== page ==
While evidence (such as Lizzy Stride’s history and Black Sally’s mentoring of Slackjaw), suggests that there were female gang leaders before the coming of the plague, the subsequent upheaval has shaken up the old guard, allowing for the rise of new—and often female—talent. While Dunwall’s legitimate society shows some hint of this shift (namely with the Boyle sisters rising to power in absence of a patriarch, due to valuable resources being found on their lands) it is not nearly as noticeable or widespread, and incurs more ire than respect. As the Boyles are disregarded and punished for their rise to power, the women of the Dunwall underworld grip tight to theirs, using their authority to change the social landscape to their liking.
At the beginning of The Brigmore Witches—wherein Daud and his assassins are pitted against the Brigmore coven—Daud records an audiograph to explain what has happened since the end of The Knife of Dunwall. In the recording, after noting that his men don’t know how much danger they are in, he reminisces, “My mother warned me never to make an enemy of a witch.” After coming from Dishonored‘s main campaign, where women were treated as second-class citizens, reviled for their success in the absence of men, and used as pawns in greater political schemes, this statement is somewhat surprising: the great and fearful Knife of Dunwall, calling back to the wisdom of not a father, but a mother? Eventually, through both his and Corvo’s adventures in Dunwall, it becomes clear that oppressive social constructs have not kept women in the city from attaining power—they simply take it by less “legitimate” means, and in that regard, they shake the world.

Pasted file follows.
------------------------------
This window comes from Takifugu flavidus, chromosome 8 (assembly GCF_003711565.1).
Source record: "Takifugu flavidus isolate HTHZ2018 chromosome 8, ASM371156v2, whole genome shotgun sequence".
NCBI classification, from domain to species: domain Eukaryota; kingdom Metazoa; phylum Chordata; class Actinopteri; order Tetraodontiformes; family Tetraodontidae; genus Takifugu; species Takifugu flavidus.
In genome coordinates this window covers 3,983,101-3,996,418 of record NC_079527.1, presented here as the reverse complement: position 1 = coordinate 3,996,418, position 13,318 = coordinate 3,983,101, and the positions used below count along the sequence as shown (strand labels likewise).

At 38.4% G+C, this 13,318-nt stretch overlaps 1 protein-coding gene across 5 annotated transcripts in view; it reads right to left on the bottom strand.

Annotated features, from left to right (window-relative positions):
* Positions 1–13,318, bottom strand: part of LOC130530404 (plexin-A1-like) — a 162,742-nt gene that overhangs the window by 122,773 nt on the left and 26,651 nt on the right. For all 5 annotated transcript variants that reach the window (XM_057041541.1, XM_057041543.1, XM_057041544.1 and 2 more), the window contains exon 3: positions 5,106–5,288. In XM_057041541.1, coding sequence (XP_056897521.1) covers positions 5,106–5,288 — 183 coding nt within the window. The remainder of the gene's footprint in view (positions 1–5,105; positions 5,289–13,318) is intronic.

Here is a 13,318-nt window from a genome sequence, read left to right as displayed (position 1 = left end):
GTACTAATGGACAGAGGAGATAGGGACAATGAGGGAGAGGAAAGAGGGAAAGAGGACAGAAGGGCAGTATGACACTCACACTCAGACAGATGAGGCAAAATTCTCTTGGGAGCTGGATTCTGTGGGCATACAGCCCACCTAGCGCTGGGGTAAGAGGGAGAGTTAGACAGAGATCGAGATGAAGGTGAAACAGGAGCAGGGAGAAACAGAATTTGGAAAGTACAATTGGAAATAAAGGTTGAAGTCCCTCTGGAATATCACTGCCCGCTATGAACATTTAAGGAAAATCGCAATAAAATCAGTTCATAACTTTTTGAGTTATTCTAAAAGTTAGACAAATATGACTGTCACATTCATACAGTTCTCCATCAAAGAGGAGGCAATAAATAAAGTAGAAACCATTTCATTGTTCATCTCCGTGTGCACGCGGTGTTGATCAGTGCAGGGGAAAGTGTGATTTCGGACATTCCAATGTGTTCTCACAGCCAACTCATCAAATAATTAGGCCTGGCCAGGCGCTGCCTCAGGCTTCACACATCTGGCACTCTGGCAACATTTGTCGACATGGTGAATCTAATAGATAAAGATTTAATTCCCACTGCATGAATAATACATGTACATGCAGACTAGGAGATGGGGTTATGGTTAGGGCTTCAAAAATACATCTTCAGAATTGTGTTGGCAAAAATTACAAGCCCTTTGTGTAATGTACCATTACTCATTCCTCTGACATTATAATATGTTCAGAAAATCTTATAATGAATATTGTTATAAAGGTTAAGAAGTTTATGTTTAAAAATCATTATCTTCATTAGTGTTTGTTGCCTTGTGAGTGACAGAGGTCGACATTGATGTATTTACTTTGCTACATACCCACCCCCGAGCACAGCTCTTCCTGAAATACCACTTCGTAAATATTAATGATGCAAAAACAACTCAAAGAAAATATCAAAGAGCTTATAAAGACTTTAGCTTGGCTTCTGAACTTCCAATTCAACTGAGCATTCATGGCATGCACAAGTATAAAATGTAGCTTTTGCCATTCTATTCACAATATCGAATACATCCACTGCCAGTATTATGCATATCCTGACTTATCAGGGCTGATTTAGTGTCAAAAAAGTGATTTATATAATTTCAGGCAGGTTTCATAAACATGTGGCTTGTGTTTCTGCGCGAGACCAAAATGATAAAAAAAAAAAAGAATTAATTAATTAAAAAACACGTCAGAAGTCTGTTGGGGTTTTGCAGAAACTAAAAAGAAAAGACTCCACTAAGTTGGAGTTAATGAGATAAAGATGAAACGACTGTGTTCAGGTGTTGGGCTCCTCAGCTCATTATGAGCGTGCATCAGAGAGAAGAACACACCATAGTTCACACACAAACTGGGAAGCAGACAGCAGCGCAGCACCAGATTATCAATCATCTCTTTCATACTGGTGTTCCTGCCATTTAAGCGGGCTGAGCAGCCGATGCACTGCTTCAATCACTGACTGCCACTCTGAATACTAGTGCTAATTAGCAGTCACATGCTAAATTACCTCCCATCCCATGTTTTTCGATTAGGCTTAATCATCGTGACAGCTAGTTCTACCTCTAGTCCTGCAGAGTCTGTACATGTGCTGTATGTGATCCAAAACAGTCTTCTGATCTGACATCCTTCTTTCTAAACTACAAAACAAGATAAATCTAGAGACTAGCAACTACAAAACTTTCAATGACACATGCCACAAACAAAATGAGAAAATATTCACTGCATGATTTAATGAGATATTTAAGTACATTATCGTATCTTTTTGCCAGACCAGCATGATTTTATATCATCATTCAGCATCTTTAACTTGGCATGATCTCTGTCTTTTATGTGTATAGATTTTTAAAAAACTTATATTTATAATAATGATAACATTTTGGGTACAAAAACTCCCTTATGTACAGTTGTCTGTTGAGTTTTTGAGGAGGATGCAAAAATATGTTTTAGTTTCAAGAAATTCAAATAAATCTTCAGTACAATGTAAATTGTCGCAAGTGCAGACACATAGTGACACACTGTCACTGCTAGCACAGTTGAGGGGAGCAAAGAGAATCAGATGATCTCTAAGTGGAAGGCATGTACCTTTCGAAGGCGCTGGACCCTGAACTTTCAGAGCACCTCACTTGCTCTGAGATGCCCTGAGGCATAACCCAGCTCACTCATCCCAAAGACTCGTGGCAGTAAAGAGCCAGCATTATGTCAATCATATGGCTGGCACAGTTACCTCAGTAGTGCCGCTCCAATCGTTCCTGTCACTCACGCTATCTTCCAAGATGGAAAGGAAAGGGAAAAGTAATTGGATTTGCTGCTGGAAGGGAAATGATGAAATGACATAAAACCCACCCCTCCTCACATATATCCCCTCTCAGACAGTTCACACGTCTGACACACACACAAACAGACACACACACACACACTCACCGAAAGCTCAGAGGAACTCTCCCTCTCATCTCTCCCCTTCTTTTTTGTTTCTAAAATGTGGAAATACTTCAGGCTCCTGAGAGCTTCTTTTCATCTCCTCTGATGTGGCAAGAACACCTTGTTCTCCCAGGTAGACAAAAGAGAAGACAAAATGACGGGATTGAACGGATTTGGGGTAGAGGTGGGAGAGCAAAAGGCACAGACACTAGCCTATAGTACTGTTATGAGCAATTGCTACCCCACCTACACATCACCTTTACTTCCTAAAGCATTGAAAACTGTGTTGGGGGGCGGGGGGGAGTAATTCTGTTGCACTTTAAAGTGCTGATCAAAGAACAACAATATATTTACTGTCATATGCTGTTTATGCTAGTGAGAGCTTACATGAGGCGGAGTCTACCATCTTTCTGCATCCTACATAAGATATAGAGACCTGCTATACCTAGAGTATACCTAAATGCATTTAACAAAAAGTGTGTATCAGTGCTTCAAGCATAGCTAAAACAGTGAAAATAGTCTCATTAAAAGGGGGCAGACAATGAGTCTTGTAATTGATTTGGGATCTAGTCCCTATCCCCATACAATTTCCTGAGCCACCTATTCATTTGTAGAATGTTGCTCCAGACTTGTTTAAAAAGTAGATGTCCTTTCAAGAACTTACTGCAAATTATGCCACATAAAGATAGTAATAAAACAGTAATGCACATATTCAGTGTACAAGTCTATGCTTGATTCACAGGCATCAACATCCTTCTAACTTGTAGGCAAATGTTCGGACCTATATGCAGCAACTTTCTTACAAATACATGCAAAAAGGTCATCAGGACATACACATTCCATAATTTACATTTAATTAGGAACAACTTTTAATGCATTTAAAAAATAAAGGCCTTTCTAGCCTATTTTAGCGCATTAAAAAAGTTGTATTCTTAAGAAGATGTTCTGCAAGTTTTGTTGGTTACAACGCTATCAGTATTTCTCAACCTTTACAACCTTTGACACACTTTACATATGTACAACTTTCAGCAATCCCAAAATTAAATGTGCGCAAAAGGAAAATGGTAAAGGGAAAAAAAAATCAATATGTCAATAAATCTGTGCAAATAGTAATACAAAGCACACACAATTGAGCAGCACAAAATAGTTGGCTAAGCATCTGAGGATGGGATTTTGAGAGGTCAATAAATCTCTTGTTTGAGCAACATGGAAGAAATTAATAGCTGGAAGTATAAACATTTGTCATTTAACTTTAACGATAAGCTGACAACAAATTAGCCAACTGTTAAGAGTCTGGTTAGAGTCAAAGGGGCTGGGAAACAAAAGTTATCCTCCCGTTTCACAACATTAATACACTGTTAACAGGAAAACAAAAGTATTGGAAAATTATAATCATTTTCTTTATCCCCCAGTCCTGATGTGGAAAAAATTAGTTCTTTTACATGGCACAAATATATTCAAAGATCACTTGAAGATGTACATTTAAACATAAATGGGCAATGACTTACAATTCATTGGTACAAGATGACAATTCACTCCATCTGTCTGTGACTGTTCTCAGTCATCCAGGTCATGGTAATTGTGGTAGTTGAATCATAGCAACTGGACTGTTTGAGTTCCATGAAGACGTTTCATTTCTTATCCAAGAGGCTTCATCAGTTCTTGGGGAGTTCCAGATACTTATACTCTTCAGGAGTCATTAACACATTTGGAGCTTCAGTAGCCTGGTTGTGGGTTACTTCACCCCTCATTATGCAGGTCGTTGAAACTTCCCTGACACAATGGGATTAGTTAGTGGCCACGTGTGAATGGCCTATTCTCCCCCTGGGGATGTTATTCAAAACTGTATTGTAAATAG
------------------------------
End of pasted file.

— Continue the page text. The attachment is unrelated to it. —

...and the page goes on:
In Dishonored, feminine power thrives in the underworld, absent the restrictions placed on women in legitimate society. As Lizzy holds sway over critical river passage, Abigail shapes future industry; as Delilah and Granny Rags work for their own nefarious purposes, Sally commands authority the likes of which Parliamentarians dream of. And as Jessamine Kaldwin takes possession of the world’s secrets, whispering them to Corvo from the depths of the Heart, the women of the Dunwall underworld bury their heels and force themselves upon the city—for when the politicians and the aristocracy have abandoned it, and a young girl sits the throne, they will have a critical hand in reshaping the city from its remains.